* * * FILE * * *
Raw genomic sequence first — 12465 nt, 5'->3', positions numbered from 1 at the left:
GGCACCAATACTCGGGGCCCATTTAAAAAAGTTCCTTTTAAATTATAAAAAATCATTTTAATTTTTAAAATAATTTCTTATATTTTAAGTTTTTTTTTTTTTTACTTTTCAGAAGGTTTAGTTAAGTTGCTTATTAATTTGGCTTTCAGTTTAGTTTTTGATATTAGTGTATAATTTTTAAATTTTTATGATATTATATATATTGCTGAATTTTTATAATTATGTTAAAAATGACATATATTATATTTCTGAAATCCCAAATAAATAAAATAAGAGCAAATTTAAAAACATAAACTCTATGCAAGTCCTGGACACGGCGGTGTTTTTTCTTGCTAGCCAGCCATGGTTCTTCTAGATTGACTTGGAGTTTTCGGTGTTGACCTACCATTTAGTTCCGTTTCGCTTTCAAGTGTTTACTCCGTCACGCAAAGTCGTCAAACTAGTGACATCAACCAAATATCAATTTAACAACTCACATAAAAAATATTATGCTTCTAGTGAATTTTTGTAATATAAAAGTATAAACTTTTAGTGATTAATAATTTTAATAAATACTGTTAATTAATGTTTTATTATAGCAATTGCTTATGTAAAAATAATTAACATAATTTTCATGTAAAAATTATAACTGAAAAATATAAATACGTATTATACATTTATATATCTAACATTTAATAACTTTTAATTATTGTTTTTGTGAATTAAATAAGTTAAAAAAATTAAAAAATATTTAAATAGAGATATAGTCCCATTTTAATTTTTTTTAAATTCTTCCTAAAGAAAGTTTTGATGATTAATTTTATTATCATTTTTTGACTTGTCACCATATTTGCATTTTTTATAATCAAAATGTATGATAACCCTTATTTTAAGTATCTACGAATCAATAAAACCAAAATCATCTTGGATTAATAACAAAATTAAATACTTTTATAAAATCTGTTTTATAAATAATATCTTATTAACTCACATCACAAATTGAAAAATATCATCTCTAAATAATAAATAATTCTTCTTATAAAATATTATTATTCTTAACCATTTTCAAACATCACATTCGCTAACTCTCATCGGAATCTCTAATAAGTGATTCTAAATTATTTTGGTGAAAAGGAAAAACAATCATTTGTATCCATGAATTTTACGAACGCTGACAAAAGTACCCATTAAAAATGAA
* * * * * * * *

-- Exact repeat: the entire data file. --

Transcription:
Raw genomic sequence first — 12465 nt, 5'->3', positions numbered from 1 at the left:
GGCACCAATACTCGGGGCCCATTTAAAAAAGTTCCTTTTAAATTATAAAAAATCATTTTAATTTTTAAAATAATTTCTTATATTTTAAGTTTTTTTTTTTTTTACTTTTCAGAAGGTTTAGTTAAGTTGCTTATTAATTTGGCTTTCAGTTTAGTTTTTGATATTAGTGTATAATTTTTAAATTTTTATGATATTATATATATTGCTGAATTTTTATAATTATGTTAAAAATGACATATATTATATTTCTGAAATCCCAAATAAATAAAATAAGAGCAAATTTAAAAACATAAACTCTATGCAAGTCCTGGACACGGCGGTGTTTTTTCTTGCTAGCCAGCCATGGTTCTTCTAGATTGACTTGGAGTTTTCGGTGTTGACCTACCATTTAGTTCCGTTTCGCTTTCAAGTGTTTACTCCGTCACGCAAAGTCGTCAAACTAGTGACATCAACCAAATATCAATTTAACAACTCACATAAAAAATATTATGCTTCTAGTGAATTTTTGTAATATAAAAGTATAAACTTTTAGTGATTAATAATTTTAATAAATACTGTTAATTAATGTTTTATTATAGCAATTGCTTATGTAAAAATAATTAACATAATTTTCATGTAAAAATTATAACTGAAAAATATAAATACGTATTATACATTTATATATCTAACATTTAATAACTTTTAATTATTGTTTTTGTGAATTAAATAAGTTAAAAAAATTAAAAAATATTTAAATAGAGATATAGTCCCATTTTAATTTTTTTTAAATTCTTCCTAAAGAAAGTTTTGATGATTAATTTTATTATCATTTTTTGACTTGTCACCATATTTGCATTTTTTATAATCAAAATGTATGATAACCCTTATTTTAAGTATCTACGAATCAATAAAACCAAAATCATCTTGGATTAATAACAAAATTAAATACTTTTATAAAATCTGTTTTATAAATAATATCTTATTAACTCACATCACAAATTGAAAAATATCATCTCTAAATAATAAATAATTCTTCTTATAAAATATTATTATTCTTAACCATTTTCAAACATCACATTCGCTAACTCTCATCGGAATCTCTAATAAGTGATTCTAAATTATTTTGGTGAAAAGGAAAAACAATCATTTGTATCCATGAATTTTACGAACGCTGACAAAAGTACCCATTAAAAATGAA